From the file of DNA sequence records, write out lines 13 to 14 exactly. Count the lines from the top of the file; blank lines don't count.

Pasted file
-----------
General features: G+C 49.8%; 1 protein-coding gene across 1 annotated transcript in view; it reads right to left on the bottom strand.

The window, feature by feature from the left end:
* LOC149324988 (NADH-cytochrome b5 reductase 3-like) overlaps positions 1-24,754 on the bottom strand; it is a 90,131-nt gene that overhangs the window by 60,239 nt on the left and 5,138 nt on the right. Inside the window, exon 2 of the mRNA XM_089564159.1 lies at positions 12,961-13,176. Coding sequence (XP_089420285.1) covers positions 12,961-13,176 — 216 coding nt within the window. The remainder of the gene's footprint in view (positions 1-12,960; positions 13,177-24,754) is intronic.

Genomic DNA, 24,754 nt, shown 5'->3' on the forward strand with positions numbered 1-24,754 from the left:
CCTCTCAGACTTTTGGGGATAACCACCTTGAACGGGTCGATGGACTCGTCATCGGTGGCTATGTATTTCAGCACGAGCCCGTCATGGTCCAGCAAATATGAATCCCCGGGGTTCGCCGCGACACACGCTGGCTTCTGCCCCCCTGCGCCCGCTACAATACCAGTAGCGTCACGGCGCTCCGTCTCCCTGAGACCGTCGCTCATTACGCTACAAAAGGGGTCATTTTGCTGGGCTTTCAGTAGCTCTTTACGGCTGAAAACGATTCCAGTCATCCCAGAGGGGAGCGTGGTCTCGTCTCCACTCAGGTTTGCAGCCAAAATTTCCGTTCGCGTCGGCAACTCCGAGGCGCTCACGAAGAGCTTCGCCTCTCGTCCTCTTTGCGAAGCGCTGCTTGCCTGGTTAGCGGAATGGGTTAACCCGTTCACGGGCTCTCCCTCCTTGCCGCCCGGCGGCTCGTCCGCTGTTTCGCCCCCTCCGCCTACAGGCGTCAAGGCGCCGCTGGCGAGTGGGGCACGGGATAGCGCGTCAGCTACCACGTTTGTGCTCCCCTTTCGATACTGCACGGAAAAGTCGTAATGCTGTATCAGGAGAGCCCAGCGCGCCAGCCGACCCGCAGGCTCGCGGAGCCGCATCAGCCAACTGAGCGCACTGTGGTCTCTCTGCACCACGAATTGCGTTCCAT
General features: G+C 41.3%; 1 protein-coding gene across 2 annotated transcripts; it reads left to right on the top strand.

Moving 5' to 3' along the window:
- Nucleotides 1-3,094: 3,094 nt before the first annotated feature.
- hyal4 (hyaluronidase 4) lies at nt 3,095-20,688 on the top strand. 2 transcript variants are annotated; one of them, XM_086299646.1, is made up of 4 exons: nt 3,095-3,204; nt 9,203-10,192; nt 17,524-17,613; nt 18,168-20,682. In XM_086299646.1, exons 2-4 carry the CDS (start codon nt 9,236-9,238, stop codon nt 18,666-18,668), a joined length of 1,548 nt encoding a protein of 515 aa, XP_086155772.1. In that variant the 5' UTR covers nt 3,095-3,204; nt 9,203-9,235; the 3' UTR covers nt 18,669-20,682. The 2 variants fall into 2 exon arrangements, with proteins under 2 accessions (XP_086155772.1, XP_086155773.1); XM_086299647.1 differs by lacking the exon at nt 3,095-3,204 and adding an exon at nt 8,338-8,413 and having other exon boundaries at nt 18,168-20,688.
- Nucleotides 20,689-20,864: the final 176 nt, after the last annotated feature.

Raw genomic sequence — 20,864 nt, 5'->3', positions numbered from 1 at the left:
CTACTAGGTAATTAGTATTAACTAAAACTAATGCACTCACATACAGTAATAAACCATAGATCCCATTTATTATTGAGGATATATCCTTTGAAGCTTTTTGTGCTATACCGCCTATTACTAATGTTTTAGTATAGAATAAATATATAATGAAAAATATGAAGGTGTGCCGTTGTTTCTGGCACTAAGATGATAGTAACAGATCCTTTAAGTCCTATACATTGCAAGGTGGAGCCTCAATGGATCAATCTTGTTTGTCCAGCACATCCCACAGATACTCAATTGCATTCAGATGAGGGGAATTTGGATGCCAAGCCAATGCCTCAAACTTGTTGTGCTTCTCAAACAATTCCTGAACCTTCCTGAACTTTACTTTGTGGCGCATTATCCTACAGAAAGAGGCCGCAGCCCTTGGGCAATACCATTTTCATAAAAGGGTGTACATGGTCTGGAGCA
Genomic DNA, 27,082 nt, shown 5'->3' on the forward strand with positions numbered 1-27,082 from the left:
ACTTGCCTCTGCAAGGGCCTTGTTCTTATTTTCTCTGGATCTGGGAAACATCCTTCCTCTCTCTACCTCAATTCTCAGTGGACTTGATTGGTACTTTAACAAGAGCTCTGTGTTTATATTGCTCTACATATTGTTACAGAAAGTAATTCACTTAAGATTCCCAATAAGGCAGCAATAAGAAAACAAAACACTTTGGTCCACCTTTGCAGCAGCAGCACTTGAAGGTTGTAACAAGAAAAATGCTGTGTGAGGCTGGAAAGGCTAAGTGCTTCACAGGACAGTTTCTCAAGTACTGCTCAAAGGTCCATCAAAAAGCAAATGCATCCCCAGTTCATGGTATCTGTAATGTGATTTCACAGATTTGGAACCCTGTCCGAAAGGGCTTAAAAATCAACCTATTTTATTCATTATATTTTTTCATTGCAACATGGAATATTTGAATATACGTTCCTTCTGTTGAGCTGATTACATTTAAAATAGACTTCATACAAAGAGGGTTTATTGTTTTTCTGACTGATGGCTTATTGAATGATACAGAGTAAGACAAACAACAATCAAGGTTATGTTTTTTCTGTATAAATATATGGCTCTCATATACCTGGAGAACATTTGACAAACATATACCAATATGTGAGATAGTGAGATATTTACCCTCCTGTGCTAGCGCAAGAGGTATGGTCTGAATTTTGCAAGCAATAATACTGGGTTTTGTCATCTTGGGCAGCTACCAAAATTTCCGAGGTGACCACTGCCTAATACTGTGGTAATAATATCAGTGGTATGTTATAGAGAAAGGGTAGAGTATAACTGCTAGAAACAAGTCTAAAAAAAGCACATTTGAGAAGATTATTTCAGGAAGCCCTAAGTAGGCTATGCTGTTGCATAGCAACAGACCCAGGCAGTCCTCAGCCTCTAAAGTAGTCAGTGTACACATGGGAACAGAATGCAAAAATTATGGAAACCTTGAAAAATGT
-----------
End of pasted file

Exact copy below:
Genomic DNA, 27,082 nt, shown 5'->3' on the forward strand with positions numbered 1-27,082 from the left:
ACTTGCCTCTGCAAGGGCCTTGTTCTTATTTTCTCTGGATCTGGGAAACATCCTTCCTCTCTCTACCTCAATTCTCAGTGGACTTGATTGGTACTTTAACAAGAGCTCTGTGTTTATATTGCTCTACATATTGTTACAGAAAGTAATTCACTTAAGATTCCCAATAAGGCAGCAATAAGAAAACAAAACACTTTGGTCCACCTTTGCAGCAGCAGCACTTGAAGGTTGTAACAAGAAAAATGCTGTGTGAGGCTGGAAAGGCTAAGTGCTTCACAGGACAGTTTCTCAAGTACTGCTCAAAGGTCCATCAAAAAGCAAATGCATCCCCAGTTCATGGTATCTGTAATGTGATTTCACAGATTTGGAACCCTGTCCGAAAGGGCTTAAAAATCAACCTATTTTATTCATTATATTTTTTCATTGCAACATGGAATATTTGAATATACGTTCCTTCTGTTGAGCTGATTACATTTAAAATAGACTTCATACAAAGAGGGTTTATTGTTTTTCTGACTGATGGCTTATTGAATGATACAGAGTAAGACAAACAACAATCAAGGTTATGTTTTTTCTGTATAAATATATGGCTCTCATATACCTGGAGAACATTTGACAAACATATACCAATATGTGAGATAGTGAGATATTTACCCTCCTGTGCTAGCGCAAGAGGTATGGTCTGAATTTTGCAAGCAATAATACTGGGTTTTGTCATCTTGGGCAGCTACCAAAATTTCCGAGGTGACCACTGCCTAATACTGTGGTAATAATATCAGTGGTATGTTATAGAGAAAGGGTAGAGTATAACTGCTAGAAACAAGTCTAAAAAAAGCACATTTGAGAAGATTATTTCAGGAAGCCCTAAGTAGGCTATGCTGTTGCATAGCAACAGACCCAGGCAGTCCTCAGCCTCTAAAGTAGTCAGTGTACACATGGGAACAGAATGCAAAAATTATGGAAACCTTGAAAAATGT